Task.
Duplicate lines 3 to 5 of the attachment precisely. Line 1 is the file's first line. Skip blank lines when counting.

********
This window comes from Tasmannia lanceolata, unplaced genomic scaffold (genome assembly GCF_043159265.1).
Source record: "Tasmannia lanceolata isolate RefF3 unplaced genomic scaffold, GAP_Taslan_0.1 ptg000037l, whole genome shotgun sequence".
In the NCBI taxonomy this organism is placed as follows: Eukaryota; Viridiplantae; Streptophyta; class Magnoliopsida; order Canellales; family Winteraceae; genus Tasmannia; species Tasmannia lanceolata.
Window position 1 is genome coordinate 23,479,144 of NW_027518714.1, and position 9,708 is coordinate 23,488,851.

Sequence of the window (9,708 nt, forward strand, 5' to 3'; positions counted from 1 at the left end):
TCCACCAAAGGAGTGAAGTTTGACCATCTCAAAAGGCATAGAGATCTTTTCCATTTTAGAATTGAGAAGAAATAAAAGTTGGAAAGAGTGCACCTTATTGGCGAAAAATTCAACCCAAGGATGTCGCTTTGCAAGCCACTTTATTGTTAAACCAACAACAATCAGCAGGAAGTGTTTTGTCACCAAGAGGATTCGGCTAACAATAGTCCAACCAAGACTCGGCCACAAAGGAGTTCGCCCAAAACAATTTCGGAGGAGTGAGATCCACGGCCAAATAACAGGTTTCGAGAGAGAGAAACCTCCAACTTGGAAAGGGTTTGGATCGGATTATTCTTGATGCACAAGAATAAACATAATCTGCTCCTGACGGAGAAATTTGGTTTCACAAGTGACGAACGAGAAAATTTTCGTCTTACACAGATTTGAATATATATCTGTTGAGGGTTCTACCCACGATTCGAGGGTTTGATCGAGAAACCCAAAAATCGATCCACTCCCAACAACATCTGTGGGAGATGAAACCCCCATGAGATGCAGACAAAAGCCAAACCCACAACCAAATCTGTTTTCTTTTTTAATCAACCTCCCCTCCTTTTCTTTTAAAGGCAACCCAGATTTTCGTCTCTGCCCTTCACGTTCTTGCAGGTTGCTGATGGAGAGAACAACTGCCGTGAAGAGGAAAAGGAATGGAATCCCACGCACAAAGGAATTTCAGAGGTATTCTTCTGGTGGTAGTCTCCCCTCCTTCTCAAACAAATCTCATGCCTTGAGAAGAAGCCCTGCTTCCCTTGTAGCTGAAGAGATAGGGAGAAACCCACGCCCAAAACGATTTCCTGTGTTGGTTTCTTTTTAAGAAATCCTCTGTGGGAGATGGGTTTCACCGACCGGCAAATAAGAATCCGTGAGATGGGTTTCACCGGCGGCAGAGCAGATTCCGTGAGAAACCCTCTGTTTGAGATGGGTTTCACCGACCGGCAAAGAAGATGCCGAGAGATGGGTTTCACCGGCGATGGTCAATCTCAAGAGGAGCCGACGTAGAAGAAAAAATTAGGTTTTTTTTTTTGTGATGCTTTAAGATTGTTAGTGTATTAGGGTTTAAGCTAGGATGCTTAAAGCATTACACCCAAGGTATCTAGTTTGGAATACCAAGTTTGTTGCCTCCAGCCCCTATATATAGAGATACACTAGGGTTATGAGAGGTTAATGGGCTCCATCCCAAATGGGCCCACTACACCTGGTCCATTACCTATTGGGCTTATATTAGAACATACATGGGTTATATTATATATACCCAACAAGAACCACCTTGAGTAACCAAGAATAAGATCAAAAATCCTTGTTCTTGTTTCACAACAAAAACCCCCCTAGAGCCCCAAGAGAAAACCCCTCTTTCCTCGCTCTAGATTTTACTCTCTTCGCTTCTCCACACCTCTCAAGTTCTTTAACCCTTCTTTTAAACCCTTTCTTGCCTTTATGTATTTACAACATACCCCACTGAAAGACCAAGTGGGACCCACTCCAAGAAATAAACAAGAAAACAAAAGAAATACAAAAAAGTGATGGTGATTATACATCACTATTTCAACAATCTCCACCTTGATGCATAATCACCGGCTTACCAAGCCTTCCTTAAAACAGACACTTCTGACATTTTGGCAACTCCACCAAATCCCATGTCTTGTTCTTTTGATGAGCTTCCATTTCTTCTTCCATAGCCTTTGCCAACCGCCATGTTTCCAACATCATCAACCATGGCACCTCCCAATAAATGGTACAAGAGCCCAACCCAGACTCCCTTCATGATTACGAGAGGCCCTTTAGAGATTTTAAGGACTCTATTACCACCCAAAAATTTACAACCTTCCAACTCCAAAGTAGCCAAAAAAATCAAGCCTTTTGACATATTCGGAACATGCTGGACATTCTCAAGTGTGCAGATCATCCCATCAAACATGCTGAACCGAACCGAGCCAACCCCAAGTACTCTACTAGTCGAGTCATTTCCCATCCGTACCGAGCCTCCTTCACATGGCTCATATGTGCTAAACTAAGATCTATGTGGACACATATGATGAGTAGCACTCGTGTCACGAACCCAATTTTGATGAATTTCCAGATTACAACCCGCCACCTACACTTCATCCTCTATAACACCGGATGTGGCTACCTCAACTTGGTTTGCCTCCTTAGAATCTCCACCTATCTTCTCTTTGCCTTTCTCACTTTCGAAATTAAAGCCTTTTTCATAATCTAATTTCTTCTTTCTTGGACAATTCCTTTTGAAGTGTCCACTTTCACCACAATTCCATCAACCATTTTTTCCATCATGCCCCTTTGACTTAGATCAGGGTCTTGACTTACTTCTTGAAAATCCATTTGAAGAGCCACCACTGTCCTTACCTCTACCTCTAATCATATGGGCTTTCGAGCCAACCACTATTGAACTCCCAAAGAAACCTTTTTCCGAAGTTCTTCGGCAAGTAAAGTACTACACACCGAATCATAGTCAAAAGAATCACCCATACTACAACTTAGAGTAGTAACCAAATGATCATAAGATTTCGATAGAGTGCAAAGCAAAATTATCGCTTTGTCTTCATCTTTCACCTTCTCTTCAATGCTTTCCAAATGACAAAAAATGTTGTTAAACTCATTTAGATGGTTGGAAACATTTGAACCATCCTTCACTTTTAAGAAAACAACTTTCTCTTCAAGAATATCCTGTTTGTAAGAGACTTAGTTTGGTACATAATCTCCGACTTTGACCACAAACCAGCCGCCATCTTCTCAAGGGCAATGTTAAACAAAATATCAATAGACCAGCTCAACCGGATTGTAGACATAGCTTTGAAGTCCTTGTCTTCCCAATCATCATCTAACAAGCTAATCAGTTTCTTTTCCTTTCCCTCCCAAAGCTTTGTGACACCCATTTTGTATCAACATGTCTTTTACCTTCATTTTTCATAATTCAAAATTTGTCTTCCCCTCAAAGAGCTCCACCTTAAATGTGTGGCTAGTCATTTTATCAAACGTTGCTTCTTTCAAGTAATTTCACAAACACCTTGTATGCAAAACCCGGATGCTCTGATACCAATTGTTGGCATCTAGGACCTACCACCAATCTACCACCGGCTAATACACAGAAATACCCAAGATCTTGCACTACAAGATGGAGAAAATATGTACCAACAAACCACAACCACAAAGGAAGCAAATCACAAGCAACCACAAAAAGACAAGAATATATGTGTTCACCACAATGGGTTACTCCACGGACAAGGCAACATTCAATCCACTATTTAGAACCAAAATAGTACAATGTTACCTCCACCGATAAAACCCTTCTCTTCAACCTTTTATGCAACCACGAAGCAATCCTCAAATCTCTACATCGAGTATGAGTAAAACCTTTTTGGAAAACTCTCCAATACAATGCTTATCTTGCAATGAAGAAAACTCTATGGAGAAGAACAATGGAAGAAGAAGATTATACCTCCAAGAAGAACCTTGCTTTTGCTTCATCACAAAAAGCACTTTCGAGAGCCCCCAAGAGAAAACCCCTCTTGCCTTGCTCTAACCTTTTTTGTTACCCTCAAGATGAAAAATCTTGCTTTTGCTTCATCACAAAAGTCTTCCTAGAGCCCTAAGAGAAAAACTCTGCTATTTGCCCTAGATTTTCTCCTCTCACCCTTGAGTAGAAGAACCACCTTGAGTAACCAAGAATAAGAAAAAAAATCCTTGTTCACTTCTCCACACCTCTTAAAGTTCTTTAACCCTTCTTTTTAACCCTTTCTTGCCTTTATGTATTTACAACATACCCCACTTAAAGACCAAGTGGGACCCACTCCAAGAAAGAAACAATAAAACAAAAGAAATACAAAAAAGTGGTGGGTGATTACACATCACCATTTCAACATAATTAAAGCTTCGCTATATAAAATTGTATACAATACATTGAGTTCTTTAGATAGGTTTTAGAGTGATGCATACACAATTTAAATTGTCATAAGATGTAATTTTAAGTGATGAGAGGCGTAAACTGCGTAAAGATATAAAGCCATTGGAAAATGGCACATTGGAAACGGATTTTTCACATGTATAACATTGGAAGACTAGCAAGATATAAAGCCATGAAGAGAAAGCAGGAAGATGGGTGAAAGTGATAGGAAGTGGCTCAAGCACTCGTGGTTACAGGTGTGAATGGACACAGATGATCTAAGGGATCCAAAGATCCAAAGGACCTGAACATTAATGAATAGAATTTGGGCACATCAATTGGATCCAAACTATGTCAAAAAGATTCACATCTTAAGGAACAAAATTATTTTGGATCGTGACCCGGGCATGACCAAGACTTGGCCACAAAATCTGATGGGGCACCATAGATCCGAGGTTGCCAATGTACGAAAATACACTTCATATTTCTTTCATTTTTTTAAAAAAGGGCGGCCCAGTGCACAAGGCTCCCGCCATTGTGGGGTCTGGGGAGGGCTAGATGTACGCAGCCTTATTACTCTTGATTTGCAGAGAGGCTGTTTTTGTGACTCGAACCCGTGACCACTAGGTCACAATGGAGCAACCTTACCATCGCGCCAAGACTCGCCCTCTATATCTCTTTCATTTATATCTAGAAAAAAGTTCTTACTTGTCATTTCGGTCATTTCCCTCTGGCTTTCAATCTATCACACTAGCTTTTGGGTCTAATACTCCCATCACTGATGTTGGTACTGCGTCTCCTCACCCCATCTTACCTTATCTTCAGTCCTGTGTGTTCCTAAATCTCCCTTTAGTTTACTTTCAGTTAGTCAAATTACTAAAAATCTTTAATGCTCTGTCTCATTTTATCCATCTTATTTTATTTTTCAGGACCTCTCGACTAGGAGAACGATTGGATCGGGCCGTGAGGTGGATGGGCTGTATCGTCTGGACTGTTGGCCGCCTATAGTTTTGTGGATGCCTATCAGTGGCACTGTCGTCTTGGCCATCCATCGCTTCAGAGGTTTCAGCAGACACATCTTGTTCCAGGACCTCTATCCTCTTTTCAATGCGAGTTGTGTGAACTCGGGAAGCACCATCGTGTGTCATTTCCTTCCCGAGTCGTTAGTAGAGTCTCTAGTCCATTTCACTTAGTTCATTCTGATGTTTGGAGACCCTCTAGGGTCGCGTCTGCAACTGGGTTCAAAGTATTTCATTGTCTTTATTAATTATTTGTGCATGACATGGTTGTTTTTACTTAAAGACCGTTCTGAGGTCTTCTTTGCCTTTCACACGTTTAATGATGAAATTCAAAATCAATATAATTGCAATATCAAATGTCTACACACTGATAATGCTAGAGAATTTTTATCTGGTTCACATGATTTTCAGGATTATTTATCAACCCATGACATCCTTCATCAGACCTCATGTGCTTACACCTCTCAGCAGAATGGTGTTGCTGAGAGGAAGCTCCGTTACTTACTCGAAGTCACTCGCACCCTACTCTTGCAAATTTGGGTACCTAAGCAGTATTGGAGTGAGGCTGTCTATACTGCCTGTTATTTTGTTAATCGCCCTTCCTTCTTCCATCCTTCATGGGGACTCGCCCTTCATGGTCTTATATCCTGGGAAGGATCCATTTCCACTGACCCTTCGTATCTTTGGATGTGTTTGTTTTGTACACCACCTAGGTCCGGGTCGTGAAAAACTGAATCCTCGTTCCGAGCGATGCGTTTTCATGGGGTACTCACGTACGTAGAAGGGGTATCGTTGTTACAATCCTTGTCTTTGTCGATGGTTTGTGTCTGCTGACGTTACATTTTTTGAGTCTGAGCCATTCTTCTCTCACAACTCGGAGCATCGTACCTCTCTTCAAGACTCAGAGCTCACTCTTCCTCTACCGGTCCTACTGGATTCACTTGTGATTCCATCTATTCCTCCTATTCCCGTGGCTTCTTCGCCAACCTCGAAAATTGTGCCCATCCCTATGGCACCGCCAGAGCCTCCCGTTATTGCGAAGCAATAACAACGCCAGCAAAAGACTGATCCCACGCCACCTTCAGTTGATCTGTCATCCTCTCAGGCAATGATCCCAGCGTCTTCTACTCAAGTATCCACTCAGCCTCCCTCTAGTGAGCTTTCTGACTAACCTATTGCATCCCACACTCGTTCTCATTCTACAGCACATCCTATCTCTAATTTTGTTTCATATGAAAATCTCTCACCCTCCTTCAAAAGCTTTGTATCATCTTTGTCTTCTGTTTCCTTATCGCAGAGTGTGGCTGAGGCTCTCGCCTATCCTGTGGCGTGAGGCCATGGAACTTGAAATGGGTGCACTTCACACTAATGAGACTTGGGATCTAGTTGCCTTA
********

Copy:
In the NCBI taxonomy this organism is placed as follows: Eukaryota; Viridiplantae; Streptophyta; class Magnoliopsida; order Canellales; family Winteraceae; genus Tasmannia; species Tasmannia lanceolata.
Window position 1 is genome coordinate 23,479,144 of NW_027518714.1, and position 9,708 is coordinate 23,488,851.

Sequence of the window (9,708 nt, forward strand, 5' to 3'; positions counted from 1 at the left end):